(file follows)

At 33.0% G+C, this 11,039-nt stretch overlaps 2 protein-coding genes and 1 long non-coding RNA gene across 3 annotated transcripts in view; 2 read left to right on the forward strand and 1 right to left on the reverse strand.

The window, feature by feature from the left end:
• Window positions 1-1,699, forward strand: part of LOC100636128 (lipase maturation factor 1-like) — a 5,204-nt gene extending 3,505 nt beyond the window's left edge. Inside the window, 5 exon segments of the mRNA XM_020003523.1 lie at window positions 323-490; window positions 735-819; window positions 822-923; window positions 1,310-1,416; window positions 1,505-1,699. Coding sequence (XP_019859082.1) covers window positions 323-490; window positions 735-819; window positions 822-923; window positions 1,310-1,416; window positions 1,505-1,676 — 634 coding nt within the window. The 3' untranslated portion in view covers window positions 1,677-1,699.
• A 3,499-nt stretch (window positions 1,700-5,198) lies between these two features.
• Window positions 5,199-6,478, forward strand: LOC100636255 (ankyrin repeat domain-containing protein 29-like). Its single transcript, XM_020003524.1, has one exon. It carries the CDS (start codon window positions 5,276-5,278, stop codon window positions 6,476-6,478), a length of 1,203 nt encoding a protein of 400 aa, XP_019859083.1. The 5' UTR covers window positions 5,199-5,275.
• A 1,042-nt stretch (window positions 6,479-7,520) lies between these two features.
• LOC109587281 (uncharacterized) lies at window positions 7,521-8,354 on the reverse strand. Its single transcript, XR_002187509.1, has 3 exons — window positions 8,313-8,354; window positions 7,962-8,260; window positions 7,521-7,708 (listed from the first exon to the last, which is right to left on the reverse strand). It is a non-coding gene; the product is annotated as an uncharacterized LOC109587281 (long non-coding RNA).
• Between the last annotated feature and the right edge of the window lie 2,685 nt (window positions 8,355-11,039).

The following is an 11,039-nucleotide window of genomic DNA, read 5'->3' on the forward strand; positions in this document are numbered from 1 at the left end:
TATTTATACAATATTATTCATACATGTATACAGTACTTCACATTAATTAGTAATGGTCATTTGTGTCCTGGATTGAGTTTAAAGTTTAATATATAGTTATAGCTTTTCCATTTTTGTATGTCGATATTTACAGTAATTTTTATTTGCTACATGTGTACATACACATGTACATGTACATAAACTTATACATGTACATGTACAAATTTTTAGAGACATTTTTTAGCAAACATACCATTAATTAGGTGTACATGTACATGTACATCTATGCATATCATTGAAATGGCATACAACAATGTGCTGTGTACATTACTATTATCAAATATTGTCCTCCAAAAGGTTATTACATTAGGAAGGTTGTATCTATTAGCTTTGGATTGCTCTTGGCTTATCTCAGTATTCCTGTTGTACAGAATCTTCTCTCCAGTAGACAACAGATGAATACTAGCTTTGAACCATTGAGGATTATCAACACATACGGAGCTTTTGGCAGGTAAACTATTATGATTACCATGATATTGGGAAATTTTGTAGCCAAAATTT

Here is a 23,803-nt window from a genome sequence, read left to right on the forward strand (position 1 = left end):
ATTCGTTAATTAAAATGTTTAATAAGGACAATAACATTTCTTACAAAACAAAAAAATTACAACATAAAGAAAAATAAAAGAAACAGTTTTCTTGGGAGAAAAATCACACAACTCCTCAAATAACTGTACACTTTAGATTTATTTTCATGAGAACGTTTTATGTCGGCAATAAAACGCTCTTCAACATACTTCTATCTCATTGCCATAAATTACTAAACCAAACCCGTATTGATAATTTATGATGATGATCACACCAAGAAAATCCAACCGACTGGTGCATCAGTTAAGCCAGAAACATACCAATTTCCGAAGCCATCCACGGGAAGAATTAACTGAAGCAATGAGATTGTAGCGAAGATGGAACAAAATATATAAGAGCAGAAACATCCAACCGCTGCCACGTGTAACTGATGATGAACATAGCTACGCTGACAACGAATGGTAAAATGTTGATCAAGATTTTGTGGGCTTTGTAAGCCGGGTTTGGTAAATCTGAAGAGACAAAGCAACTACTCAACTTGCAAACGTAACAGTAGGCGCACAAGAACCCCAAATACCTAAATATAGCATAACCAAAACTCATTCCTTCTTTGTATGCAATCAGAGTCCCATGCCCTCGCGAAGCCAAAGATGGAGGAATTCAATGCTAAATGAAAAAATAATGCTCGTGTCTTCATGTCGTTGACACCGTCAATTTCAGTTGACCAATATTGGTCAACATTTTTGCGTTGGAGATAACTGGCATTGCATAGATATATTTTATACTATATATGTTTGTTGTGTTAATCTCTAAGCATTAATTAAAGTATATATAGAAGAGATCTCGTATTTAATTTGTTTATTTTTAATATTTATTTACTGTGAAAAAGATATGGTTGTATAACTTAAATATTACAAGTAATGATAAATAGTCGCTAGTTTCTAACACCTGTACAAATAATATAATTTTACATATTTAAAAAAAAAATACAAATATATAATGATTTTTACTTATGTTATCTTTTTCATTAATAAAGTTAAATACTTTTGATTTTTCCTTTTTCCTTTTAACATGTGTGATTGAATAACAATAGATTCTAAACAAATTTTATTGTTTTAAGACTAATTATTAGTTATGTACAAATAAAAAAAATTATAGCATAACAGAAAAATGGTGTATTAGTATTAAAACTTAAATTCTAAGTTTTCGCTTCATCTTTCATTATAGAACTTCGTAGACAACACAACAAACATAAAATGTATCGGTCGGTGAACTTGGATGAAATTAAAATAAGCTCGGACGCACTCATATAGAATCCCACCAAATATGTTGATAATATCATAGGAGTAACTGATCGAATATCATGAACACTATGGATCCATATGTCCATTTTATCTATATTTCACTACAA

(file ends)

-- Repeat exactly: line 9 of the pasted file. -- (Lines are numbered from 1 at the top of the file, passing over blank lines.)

The following is an 11,039-nucleotide window of genomic DNA, read 5'->3' on the forward strand; positions in this document are numbered from 1 at the left end: